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TYPES OF SOLIDS.pptx

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TYPES OF SOLIDS.pptx

  1. 1. There are two main classes of solids: crystalline and amorphous. What distinguishes them from one another is the nature of their atomic-scale structure.
  2. 2. AMORPHOUS SOLID • Amorphous are solids in which the particles are not arranged in any specific order or the solids that lack the overall order of a crystal lattice. • The term ‘amorphous’, when broken down into its Greek roots, can be roughly Translated to “without form”. Many polymers are amorphous solids. Other examples of such solids include glass, gels, and nanostructured materials. • Amorphous solids have two characteristic properties. When cleaved or broken, they produce fragments with irregular, often curved surfaces; and they have poorly defined patterns when exposed to x-rays because their components are not arranged in a regular array. An amorphous, translucent solid is called a glass. Almost any substance can solidify in amorphous form if the liquid phase is cooled rapidly enough. Some solids, however, are intrinsically amorphous, because either their components cannot fit together well enough to form a stable crystalline lattice or they contain impurities that disrupt the lattice. • In an amorphous solid, the local environment, including both the distances to neighboring units and the numbers of neighbors, varies throughout the material. Different amounts of thermal energy are needed to overcome these different interactions. Consequently, amorphous solids tend to soften slowly over a wide temperature range rather than having a well-defined melting point like a crystalline solid. If an amorphous solid is maintained at a temperature just below its melting point for long periods of time, the component molecules, atoms, or ions can gradually rearrange into a more highly ordered crystalline form.
  3. 3. PROPERTIES OF AMORPHOUS SOLID Lack of long-range order No sharp melting point
  4. 4. Examples of Amorphous Solids Amorphous solids comprise materials that are both natural and manmade. Like, ceramics, gels, polymers, rapidly quenched melts and thin-film systems deposited on a substrate at low temperatures. The investigation of amorphous materials is a very active area of research. Despite enormous progress in recent years our understanding of amorphous materials still remains far from complete. The reason is the absence of the simplifications associated with periodicity.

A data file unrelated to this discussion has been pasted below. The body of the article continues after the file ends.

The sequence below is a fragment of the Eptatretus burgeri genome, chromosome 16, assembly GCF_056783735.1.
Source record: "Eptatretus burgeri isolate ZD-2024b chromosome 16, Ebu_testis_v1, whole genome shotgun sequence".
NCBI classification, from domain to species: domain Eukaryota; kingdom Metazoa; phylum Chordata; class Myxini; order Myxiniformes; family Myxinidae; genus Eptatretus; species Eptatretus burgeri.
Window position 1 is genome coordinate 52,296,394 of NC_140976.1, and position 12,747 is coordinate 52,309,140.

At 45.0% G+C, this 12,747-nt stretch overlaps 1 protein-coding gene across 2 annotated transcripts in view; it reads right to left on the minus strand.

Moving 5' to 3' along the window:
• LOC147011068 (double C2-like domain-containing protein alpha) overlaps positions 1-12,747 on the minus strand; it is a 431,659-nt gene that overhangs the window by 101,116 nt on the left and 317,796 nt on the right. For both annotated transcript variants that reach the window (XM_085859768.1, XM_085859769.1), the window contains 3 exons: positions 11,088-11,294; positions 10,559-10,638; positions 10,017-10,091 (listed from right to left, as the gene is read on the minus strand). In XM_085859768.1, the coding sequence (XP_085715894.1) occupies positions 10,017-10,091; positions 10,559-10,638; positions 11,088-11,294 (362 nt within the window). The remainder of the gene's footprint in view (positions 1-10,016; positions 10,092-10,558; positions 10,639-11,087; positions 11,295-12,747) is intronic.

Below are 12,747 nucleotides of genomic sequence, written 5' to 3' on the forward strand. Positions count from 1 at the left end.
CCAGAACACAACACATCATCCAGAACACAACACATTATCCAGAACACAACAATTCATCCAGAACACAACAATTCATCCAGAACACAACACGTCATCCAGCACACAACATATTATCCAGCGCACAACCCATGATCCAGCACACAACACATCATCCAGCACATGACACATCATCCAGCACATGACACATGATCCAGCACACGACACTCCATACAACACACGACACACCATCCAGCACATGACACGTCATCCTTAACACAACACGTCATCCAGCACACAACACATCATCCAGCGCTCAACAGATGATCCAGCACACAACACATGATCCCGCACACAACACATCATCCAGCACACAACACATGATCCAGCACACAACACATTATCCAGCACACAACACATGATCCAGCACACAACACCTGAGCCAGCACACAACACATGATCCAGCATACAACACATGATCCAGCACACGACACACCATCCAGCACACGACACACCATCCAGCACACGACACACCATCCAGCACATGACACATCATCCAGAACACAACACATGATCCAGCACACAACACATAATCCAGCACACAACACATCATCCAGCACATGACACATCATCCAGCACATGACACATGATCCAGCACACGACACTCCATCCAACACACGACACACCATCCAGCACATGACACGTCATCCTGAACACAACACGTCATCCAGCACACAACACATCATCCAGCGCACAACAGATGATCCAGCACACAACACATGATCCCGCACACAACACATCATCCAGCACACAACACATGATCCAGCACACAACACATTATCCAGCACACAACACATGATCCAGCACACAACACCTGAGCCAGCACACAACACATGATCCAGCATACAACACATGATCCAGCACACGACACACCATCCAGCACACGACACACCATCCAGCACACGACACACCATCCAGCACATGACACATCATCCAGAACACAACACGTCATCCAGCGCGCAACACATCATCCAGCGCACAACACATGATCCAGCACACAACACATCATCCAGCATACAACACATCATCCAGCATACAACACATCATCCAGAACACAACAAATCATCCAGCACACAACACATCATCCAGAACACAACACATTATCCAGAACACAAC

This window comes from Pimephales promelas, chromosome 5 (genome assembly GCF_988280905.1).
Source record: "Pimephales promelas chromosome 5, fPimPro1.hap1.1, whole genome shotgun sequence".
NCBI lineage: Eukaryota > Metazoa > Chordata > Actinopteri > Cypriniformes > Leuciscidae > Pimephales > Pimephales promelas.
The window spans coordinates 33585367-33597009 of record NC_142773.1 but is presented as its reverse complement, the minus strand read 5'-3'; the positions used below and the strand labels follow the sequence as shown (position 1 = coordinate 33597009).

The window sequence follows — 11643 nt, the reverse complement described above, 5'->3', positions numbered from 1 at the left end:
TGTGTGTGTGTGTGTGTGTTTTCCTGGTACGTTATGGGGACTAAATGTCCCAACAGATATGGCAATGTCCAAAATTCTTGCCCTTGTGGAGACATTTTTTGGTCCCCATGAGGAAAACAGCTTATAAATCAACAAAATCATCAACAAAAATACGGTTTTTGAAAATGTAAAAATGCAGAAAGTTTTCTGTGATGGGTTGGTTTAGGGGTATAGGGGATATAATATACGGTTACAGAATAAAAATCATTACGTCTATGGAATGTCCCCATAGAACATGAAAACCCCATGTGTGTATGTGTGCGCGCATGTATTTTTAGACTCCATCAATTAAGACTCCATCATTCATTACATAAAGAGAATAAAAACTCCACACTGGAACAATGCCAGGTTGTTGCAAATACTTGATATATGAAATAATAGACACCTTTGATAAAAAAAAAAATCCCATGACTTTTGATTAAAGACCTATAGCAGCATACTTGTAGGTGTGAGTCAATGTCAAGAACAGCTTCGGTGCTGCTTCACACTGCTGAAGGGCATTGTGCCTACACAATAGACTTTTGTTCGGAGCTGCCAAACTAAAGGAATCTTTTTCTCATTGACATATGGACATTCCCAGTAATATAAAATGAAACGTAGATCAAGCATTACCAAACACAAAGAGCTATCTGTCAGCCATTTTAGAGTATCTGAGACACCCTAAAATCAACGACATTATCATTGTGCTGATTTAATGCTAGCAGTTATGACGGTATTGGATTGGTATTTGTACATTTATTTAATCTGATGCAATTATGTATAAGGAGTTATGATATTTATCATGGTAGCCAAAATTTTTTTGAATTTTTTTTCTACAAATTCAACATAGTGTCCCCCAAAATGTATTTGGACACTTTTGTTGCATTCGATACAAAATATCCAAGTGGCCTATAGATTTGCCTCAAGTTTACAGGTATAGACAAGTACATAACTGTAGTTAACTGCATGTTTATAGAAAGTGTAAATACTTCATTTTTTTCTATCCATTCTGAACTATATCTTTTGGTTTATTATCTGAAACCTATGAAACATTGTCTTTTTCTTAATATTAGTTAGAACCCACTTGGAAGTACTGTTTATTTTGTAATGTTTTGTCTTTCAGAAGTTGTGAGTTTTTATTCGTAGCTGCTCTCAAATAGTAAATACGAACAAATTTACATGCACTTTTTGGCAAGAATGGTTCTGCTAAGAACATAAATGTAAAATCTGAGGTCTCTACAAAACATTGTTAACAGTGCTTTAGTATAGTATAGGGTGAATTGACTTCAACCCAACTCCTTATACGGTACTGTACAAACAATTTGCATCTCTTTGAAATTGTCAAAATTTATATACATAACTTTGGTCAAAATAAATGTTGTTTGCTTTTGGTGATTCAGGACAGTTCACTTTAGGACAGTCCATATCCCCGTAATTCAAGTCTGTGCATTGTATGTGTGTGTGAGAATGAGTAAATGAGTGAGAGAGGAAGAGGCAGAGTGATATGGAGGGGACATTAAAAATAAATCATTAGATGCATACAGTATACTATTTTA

5. 5. Difference between crystalline solid and amorphous solid Properties Crystalline solid Amorphous solid Structure The constituent particles, atoms ,ions or molecules are arranged in regular and definite three-dimensional patterns for example sodium, chloride , diamond, sugar and etc. The constituent particles are arranged in irregular three- dimensional patterns. Cutting with a knife Gives clean, sharp cleavage Unclean cleavage. Compressibility Rigid and incompressible Usually rigid and cannot be compressed to any appreciable extent. Melting point They have a sharp and definite melting point Melting point is not definite melt over a range of temperatures Heat of fusion Definite Not definite Physical properties This is are anisotropic in their physical properties are not identical in all direction. This are isotropic that is their physical properties are identical in all directions.
  6. 6. Solids are characterized by an extended three-dimensional arrangement of atoms, ions, or molecules in which the components are generally locked into their positions. The components can be arranged in a regular repeating three-dimensional array (a crystal lattice), which results in a crystalline solid, or more or less randomly to produce an amorphous solid. Crystalline solids have well-defined edges and faces, diffract x-rays, and tend to have sharp melting points. In contrast, amorphous solids have irregular or curved surfaces, do not give well-resolved x-ray diffraction patterns, and melt over a wide range of temperatures.

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